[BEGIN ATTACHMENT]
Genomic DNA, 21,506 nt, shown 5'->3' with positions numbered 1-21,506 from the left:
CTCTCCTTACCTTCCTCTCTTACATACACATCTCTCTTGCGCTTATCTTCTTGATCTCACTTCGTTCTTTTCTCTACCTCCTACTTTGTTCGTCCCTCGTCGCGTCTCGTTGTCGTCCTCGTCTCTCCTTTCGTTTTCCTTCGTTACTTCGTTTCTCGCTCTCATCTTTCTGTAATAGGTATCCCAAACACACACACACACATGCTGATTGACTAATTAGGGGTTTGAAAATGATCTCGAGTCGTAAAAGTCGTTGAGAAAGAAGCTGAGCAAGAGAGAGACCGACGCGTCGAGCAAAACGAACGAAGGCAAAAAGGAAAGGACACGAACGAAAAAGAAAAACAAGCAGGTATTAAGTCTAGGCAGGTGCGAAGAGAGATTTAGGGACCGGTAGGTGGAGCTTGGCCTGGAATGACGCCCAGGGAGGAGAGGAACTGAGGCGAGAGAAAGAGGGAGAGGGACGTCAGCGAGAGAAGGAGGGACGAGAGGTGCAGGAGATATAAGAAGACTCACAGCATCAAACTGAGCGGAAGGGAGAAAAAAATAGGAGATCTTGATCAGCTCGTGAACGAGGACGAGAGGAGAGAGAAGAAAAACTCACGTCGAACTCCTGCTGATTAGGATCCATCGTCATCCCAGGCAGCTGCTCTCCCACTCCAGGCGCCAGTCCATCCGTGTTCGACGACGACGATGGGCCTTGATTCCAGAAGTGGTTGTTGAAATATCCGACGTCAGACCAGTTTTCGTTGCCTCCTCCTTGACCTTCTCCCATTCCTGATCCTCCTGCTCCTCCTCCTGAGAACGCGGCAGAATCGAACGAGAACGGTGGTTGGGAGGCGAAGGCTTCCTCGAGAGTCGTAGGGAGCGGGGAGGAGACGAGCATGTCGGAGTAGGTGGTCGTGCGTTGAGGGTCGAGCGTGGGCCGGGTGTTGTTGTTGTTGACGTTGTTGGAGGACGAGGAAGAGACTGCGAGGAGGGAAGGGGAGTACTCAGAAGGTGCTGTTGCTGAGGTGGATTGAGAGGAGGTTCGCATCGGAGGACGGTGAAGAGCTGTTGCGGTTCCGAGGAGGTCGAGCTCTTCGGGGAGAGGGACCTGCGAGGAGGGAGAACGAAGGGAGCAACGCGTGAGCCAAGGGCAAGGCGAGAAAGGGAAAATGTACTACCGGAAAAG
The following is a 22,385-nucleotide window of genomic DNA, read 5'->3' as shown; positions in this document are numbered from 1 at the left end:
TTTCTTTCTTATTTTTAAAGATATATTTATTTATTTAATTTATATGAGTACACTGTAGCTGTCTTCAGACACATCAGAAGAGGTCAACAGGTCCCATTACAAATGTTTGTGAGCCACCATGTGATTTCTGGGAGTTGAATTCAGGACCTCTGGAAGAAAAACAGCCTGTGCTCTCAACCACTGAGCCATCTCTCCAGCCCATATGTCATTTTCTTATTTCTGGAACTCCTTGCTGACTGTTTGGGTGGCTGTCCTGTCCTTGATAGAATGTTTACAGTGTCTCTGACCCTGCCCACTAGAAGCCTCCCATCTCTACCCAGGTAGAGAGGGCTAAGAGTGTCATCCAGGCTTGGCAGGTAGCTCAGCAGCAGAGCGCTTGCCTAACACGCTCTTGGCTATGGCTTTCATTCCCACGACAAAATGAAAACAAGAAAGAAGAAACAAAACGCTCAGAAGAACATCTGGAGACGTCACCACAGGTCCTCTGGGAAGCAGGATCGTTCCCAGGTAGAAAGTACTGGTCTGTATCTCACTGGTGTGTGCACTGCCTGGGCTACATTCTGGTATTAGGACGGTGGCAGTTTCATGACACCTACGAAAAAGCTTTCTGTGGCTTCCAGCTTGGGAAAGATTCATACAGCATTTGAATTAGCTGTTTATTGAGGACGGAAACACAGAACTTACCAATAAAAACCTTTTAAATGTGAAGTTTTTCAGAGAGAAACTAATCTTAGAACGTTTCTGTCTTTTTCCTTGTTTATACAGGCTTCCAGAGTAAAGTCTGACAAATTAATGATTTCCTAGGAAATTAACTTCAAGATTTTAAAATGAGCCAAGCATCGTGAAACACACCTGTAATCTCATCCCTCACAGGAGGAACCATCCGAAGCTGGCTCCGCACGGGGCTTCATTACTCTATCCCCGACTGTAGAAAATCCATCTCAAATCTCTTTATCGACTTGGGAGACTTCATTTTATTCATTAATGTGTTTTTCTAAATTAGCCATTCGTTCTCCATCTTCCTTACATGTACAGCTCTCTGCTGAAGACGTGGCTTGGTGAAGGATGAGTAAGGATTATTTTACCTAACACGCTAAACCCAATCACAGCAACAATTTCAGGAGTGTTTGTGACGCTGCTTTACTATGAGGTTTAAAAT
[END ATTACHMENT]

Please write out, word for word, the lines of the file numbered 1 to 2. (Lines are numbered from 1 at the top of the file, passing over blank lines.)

Genomic DNA, 21,506 nt, shown 5'->3' with positions numbered 1-21,506 from the left:
CTCTCCTTACCTTCCTCTCTTACATACACATCTCTCTTGCGCTTATCTTCTTGATCTCACTTCGTTCTTTTCTCTACCTCCTACTTTGTTCGTCCCTCGTCGCGTCTCGTTGTCGTCCTCGTCTCTCCTTTCGTTTTCCTTCGTTACTTCGTTTCTCGCTCTCATCTTTCTGTAATAGGTATCCCAAACACACACACACACATGCTGATTGACTAATTAGGGGTTTGAAAATGATCTCGAGTCGTAAAAGTCGTTGAGAAAGAAGCTGAGCAAGAGAGAGACCGACGCGTCGAGCAAAACGAACGAAGGCAAAAAGGAAAGGACACGAACGAAAAAGAAAAACAAGCAGGTATTAAGTCTAGGCAGGTGCGAAGAGAGATTTAGGGACCGGTAGGTGGAGCTTGGCCTGGAATGACGCCCAGGGAGGAGAGGAACTGAGGCGAGAGAAAGAGGGAGAGGGACGTCAGCGAGAGAAGGAGGGACGAGAGGTGCAGGAGATATAAGAAGACTCACAGCATCAAACTGAGCGGAAGGGAGAAAAAAATAGGAGATCTTGATCAGCTCGTGAACGAGGACGAGAGGAGAGAGAAGAAAAACTCACGTCGAACTCCTGCTGATTAGGATCCATCGTCATCCCAGGCAGCTGCTCTCCCACTCCAGGCGCCAGTCCATCCGTGTTCGACGACGACGATGGGCCTTGATTCCAGAAGTGGTTGTTGAAATATCCGACGTCAGACCAGTTTTCGTTGCCTCCTCCTTGACCTTCTCCCATTCCTGATCCTCCTGCTCCTCCTCCTGAGAACGCGGCAGAATCGAACGAGAACGGTGGTTGGGAGGCGAAGGCTTCCTCGAGAGTCGTAGGGAGCGGGGAGGAGACGAGCATGTCGGAGTAGGTGGTCGTGCGTTGAGGGTCGAGCGTGGGCCGGGTGTTGTTGTTGTTGACGTTGTTGGAGGACGAGGAAGAGACTGCGAGGAGGGAAGGGGAGTACTCAGAAGGTGCTGTTGCTGAGGTGGATTGAGAGGAGGTTCGCATCGGAGGACGGTGAAGAGCTGTTGCGGTTCCGAGGAGGTCGAGCTCTTCGGGGAGAGGGACCTGCGAGGAGGGAGAACGAAGGGAGCAACGCGTGAGCCAAGGGCAAGGCGAGAAAGGGAAAATGTACTACCGGAAAAG